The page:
Leftover Pie Crust Cookies

I’m elbow-deep in pie crust for my annual pie party. I’ve already frozen 10 all-butter crusts and two sweet orange crusts. Today I’ll be making four savory crusts for the butternut squash and pomegranate free-form tart. I take great pride in my flaky, soft butter crusts. Thank goodness I’ve learned how to freeze them so I don’t have to make all 20+ crusts on the day of the party!

Making crusts really is easy, but it does take experience to get a perfect result. The ingredients are basic, it’s how you handle them that makes all the difference. I make crusts using very cold, almost frozen, butter, and ice water. I work it as little as possible in the processor to form a ball. It’s exactly the right temperature to roll right then. Many books advise letting the dough chill before rolling. Don’t.

I pat the dough into a flattened ball. I roll it out 1/4 inch thick. I prefer to roll on a flour-dusted surface, not between parchment as is often recommended. But, I have a light touch and my crusts don’t dry out fro the addition of too much flour. If you’re new to pie-making, you might want to roll between  parchment. I then use a large pie plate as a template and cut the crust into a perfect circle. I put the circles between sheets of parchment paper and place on a baking sheet. Wrap the whole thing in layers of plastic wrap, label and freeze. When I need a crust, I take it out of the freezer and let it sit at room temperature until it becomes flexible – about 10 minutes. Then the crust is ready to use.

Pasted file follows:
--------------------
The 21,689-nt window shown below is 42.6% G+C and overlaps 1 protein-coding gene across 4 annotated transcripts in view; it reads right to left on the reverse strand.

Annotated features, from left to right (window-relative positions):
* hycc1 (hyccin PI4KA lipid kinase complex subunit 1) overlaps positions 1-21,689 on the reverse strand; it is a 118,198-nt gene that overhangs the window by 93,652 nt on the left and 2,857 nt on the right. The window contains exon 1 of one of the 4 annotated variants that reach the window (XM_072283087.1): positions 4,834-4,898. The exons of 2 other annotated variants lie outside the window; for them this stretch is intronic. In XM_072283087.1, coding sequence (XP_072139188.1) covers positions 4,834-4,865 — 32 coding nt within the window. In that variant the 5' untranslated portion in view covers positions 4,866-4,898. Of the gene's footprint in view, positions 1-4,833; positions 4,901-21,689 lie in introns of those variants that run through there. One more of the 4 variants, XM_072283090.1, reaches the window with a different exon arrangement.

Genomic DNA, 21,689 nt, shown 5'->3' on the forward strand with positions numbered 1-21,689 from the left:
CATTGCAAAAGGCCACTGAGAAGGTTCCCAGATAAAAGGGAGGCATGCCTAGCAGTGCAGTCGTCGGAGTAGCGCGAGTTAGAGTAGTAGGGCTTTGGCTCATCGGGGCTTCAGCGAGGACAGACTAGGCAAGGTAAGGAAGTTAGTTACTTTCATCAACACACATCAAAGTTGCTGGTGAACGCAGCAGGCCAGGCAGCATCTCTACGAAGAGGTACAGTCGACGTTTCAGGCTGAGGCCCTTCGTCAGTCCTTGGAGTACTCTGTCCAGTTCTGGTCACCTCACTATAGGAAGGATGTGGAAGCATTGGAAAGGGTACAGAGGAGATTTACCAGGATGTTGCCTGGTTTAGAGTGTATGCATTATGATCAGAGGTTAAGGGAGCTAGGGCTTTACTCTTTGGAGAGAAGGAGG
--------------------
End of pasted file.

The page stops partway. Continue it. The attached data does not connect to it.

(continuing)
Crusts become tough when overworked. After I cut that perfect circle I have scraps of dough. Good, expensive, butter-dough. I could save them and make one more crust, but, rolling it again will ruin that perfect pie crust texture. What to do? I make pie crust cookies. I form the scraps into a ball and roll it out, this time in something like a rectangle. Then, I dust with sugar and cinnamon. Then I put a single-layer of something, pecans, or chocolate chips, or chopped apples – whatever I have leftover from pie baking, on the dough (leaving the edges empty.) Roll it up. Slice it like you would a sugar cookie log. It’ll look like rugelach. Place on a non-stick baking sheet (I always use parchment paper.) Bake in a 375 degree oven until lightly browning on the edges.

A baker’s well-deserved treat!

These are pecan pie-crust cookies.

Have a wonderful Thanksgiving!

(Just a reminder that if you haven’t yet seen my Goat Notes, to go to my Etsy.com store!)


  1. I LOVE reading about your pie party- thanks for sharing again!
    I always use the leftover crust as well, but never thought to slice it- duh- so much easier to eat!

    I’d love to hear the story behind a collection of pie plates that large…